Among the numerous ancient castle hills and settlements in the Zemaitija National Park, Zemaiciu Kalvarija is one of the most interesting. It was first mentioned in written sources in 1253 when it was still called Gardai. At the present time the settlement boast a complex of structures that were used for worship as early as the 9th century and 19 Roman Catholic chapels, built in the 18th – 20th centuries.
Of the water bodies on the territory of the park, Lake Plateliai is by far the largest (1210 ha) and most beautiful. The town of Plateliai, situated on the shore of the lake, is the seat of the park’s administration and also a popular tourist place. The church and its belfry are architectural monuments. There is also a beautiful park, a yachting club and a number of holiday centres in Plateliai.
About fifty per cent of the park’s territory is woodlands, mostly fir-tree forests. The woods of Paplateliai, Plokstine, Stribaiciai and others are the habitat of a number of rare and protected bird species, such as Haliaetus albicilla, Falco piligrimus and Gavia arctica.
Covering an area of 18 thousand hectares, the Kursiu Nerija National Park was designated to protect the unique scenic beauty of the Kursiu Nerija, a narrow peninsula separating the Kursiu Marios Lagoon from the Baltic Sea. The peninsula, a sandy stretch of land extending 98 kilometers, with the width varying from 400 meters to 3.8 kilometers, was formed some five to six thousand years ago, as sand accumulated in the shallower waters along the Baltic coast.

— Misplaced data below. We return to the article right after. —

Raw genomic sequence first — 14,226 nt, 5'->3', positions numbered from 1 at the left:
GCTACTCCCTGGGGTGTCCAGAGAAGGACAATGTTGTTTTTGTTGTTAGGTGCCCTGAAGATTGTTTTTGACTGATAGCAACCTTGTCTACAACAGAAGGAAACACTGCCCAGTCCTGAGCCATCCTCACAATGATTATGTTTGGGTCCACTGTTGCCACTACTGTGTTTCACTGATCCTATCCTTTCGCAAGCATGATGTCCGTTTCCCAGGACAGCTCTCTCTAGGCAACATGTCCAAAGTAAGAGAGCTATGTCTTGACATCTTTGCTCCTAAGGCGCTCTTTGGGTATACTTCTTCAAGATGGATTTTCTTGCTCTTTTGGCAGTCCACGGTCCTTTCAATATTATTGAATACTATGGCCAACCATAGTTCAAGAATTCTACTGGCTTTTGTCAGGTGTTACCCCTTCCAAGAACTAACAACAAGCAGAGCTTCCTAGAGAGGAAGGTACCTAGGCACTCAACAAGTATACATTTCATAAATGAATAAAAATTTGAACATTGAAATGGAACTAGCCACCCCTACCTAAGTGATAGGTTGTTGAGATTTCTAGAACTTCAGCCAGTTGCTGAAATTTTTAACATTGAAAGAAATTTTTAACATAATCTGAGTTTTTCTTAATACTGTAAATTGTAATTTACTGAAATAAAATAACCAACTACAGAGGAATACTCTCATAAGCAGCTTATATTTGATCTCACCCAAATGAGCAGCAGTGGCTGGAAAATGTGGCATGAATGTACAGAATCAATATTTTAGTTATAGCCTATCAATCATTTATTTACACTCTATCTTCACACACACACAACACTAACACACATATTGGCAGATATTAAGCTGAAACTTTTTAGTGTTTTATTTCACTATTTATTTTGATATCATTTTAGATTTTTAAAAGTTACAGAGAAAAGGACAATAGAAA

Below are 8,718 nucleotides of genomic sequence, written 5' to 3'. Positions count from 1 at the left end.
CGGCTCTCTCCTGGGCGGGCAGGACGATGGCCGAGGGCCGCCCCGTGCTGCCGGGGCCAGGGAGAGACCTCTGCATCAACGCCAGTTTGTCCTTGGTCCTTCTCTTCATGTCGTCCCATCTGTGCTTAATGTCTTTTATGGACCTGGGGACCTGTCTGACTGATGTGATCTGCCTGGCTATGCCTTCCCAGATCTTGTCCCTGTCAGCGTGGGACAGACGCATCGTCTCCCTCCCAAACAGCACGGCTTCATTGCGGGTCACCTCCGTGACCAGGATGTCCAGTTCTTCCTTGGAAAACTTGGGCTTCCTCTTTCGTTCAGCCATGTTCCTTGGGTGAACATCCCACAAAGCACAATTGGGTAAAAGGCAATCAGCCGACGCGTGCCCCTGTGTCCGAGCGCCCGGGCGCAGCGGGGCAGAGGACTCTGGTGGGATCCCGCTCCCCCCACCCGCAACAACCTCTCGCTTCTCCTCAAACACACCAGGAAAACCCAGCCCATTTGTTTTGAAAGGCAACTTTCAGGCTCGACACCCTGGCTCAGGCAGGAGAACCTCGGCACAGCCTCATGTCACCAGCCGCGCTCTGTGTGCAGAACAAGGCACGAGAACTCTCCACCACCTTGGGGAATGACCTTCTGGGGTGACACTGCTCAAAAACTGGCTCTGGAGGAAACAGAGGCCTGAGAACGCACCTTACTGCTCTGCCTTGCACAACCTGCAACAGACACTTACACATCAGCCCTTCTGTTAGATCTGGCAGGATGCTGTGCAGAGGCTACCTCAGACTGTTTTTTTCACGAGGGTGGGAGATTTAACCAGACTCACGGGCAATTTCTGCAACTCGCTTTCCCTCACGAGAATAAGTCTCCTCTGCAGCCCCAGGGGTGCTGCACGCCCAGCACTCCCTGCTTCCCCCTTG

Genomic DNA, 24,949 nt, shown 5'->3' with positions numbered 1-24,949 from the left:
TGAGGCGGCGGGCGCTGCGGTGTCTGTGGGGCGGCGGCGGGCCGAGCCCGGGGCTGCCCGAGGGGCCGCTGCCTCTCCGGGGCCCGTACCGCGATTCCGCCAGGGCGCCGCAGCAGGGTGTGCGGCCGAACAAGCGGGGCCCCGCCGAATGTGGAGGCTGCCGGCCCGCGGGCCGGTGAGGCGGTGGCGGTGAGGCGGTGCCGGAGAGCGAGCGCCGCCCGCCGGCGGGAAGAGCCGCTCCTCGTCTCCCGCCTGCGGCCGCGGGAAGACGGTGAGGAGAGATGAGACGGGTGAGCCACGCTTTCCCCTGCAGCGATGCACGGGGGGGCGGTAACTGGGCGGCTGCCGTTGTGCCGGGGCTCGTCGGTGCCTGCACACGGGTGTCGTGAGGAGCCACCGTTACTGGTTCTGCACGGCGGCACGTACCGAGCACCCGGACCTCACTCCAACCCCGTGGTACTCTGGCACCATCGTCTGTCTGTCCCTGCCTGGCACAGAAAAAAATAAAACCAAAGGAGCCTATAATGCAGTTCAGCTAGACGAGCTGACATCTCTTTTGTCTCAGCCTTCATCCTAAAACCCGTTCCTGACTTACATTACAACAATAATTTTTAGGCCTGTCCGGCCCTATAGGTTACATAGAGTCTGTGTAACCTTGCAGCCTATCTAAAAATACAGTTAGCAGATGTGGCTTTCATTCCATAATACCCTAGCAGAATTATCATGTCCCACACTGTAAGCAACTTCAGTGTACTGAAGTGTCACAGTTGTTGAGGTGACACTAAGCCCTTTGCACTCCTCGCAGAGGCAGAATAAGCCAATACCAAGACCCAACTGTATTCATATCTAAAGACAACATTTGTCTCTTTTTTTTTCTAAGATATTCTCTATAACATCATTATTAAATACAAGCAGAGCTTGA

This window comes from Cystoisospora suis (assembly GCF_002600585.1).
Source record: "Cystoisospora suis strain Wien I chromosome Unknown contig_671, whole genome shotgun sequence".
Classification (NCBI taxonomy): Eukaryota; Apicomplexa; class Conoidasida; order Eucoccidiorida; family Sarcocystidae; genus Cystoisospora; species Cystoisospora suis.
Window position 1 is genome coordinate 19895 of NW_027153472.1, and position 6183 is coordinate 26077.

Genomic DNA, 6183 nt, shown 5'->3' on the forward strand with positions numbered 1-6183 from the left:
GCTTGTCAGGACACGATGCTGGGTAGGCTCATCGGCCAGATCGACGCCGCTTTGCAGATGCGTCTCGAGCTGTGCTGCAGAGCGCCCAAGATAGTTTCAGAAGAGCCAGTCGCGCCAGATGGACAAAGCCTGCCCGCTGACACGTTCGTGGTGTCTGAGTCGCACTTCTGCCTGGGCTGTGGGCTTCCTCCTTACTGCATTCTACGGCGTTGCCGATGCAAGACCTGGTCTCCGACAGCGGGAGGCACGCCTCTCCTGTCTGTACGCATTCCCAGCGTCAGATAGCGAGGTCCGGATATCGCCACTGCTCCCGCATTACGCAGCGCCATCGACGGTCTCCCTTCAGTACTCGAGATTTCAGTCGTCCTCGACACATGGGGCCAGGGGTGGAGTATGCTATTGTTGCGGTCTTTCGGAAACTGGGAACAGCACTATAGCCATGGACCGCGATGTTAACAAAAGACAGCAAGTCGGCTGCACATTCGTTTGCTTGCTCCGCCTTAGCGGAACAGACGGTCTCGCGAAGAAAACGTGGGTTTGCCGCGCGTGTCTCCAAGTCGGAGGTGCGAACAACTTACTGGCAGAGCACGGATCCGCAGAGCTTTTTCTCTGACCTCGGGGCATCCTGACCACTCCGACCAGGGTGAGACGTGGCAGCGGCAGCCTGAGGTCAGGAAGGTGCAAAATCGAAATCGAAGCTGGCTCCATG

The sea winds shifted the sand, creating a range of large sand dunes stretching for about 70 kilometers from Smiltyne to Sarkuva. The largest of the dunes, such as the Sklandytoju, the Angiu Kalno, and the Urbo Kalno ones are up to 1000 meters high and provide a charming view of the sea, the lagoon and the green forests.
Up to the 15th century the spit was covered by both deciduous and coniferous forests. Later, however, large portions of them were felled by the axe. This lead to severe sand shifting. 14 villages were swallowed up by the moving sands. It was in 1825 that G.D. Kuvertas started the first reforestation project to try to stop the sand. At the present time life on the spit is protected by about 7 thousand hectares of forests, most of them pine-woods.